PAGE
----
Z-Rox won't throw you into a mosh pit, but it will test your visualization skills over the course of 100 devilishly simple levels for an online game.
Each one will show you something 2-dimensional—a letter, a number, a shape, a symbol—and your job is simply to name it. But you only get to see a 1-dimensional slice of the picture at a time, as though it were being scanned from top to bottom by a horizontal laser. You must form a complete mental image, based on your view through that 2-pixel-tall moving window. Some answers are a single keyboard character, while others require you to type out a full word.
The first 50 levels basically keep the training wheels on. You might hit a few bumps, but you can probably get past them using the time honored techniques of Walking Away From the Game for a While, and/or Shaking Your Hands Like There's Bugs On Them. It's the second 50 levels (the "extreme" levels, sigh) that will really test your sanity. You may need a pencil and paper, and possibly some Excedrin (or X-Hedr-N, as they say on the extreme streets of Extreme Town). Nevertheless, I encourage you to clear as many levels as you can before asking for help, because the sense of accomplishment for solving this one on your own is tremendous.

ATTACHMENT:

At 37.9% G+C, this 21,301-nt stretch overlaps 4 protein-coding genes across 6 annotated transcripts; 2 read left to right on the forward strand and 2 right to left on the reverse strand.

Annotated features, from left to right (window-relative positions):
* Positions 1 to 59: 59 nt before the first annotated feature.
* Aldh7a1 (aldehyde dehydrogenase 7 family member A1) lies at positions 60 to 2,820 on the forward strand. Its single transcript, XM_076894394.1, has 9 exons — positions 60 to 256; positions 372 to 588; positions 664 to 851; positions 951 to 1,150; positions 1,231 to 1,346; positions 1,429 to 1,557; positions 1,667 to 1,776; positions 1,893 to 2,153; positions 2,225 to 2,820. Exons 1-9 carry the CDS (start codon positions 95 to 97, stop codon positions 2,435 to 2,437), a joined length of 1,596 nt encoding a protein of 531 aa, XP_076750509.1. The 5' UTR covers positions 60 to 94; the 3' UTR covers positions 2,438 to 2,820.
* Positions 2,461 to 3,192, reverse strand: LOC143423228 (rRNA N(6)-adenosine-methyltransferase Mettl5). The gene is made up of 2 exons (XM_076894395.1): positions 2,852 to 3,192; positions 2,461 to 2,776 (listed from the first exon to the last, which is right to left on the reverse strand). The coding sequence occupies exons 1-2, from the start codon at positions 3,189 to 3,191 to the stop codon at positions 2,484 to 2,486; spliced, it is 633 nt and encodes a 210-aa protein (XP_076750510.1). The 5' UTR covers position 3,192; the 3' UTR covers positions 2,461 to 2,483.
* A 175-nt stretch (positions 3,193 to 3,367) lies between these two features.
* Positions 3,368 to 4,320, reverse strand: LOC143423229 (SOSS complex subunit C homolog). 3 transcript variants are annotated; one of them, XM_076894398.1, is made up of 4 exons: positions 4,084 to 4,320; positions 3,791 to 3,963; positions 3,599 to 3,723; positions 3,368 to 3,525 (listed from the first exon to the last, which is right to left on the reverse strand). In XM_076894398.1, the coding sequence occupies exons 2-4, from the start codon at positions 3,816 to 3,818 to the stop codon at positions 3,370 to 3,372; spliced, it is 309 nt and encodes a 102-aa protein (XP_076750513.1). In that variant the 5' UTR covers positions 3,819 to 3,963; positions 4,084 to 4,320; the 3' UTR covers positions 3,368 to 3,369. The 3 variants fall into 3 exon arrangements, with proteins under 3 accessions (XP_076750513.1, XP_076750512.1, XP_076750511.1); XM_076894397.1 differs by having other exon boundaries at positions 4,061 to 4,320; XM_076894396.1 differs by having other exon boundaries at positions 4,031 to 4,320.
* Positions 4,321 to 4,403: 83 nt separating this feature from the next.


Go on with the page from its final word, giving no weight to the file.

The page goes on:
Analysis: Yes, yes, the title is nonsense: a clever but totally mangled play on words. "Z-Rox" is what happens when a punk music fanatic invents a startlingly pure and original puzzle game concept, but just can't help topping it off with a creamy dollop of vanilla Xtreme-ness. But as the ducks say when they're feeling indifferent: "Queh." The title can't diminish the greatness of this game. Z-Rox grabs hold of the forgotten corners of your temporal cortex and wrings them out like used nappies. It's about as punk as a frontal lobotomy, but to be fair, frontal lobotomies are not entirely un-punk.
Z-Rox gives you good value, with several unlockable modes of play and an impeccable user interface. The unskippable and lengthy tutorial at the beginning is a little annoying, but you only have to watch it once in your life. Although it's a relatively short loop, the music by Josh Hunsaker does a good job assisting both your focus and your calm.
The big discovery for me is how beautiful letters can be when described in motion this way. Their slopes, their curves—it's like watching a kind of digital calligraphy. You can almost feel the letters being physically sculpted in your mind. It's an unusual sensation. Like I always say, really unique and well-executed games can give you something no other medium can.
Okay, okay, maybe Z-Rox is kind of extreme after all. If you need me, I'll be on my deck. And by "deck", I mean "skateboard". And by "skateboard", I mean "couch".
Thanks to: Jay is Games
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